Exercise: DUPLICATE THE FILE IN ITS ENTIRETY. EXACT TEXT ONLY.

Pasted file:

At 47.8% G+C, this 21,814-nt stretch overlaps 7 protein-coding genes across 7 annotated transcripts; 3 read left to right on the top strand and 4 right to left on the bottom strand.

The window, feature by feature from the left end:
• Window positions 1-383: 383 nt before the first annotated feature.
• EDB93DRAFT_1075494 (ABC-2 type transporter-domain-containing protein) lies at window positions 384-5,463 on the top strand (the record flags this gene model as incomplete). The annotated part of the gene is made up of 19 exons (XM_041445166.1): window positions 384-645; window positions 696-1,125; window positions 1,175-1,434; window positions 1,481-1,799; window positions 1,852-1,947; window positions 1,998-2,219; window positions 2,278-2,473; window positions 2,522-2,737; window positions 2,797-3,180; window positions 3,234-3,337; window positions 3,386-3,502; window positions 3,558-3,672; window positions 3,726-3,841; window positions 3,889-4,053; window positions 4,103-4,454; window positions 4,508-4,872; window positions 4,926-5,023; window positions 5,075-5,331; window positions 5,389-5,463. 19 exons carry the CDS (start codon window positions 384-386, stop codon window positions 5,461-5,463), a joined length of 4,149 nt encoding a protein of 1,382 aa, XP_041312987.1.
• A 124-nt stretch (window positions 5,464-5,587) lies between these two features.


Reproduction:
At 47.8% G+C, this 21,814-nt stretch overlaps 7 protein-coding genes across 7 annotated transcripts; 3 read left to right on the top strand and 4 right to left on the bottom strand.

The window, feature by feature from the left end:
• Window positions 1-383: 383 nt before the first annotated feature.
• EDB93DRAFT_1075494 (ABC-2 type transporter-domain-containing protein) lies at window positions 384-5,463 on the top strand (the record flags this gene model as incomplete). The annotated part of the gene is made up of 19 exons (XM_041445166.1): window positions 384-645; window positions 696-1,125; window positions 1,175-1,434; window positions 1,481-1,799; window positions 1,852-1,947; window positions 1,998-2,219; window positions 2,278-2,473; window positions 2,522-2,737; window positions 2,797-3,180; window positions 3,234-3,337; window positions 3,386-3,502; window positions 3,558-3,672; window positions 3,726-3,841; window positions 3,889-4,053; window positions 4,103-4,454; window positions 4,508-4,872; window positions 4,926-5,023; window positions 5,075-5,331; window positions 5,389-5,463. 19 exons carry the CDS (start codon window positions 384-386, stop codon window positions 5,461-5,463), a joined length of 4,149 nt encoding a protein of 1,382 aa, XP_041312987.1.
• A 124-nt stretch (window positions 5,464-5,587) lies between these two features.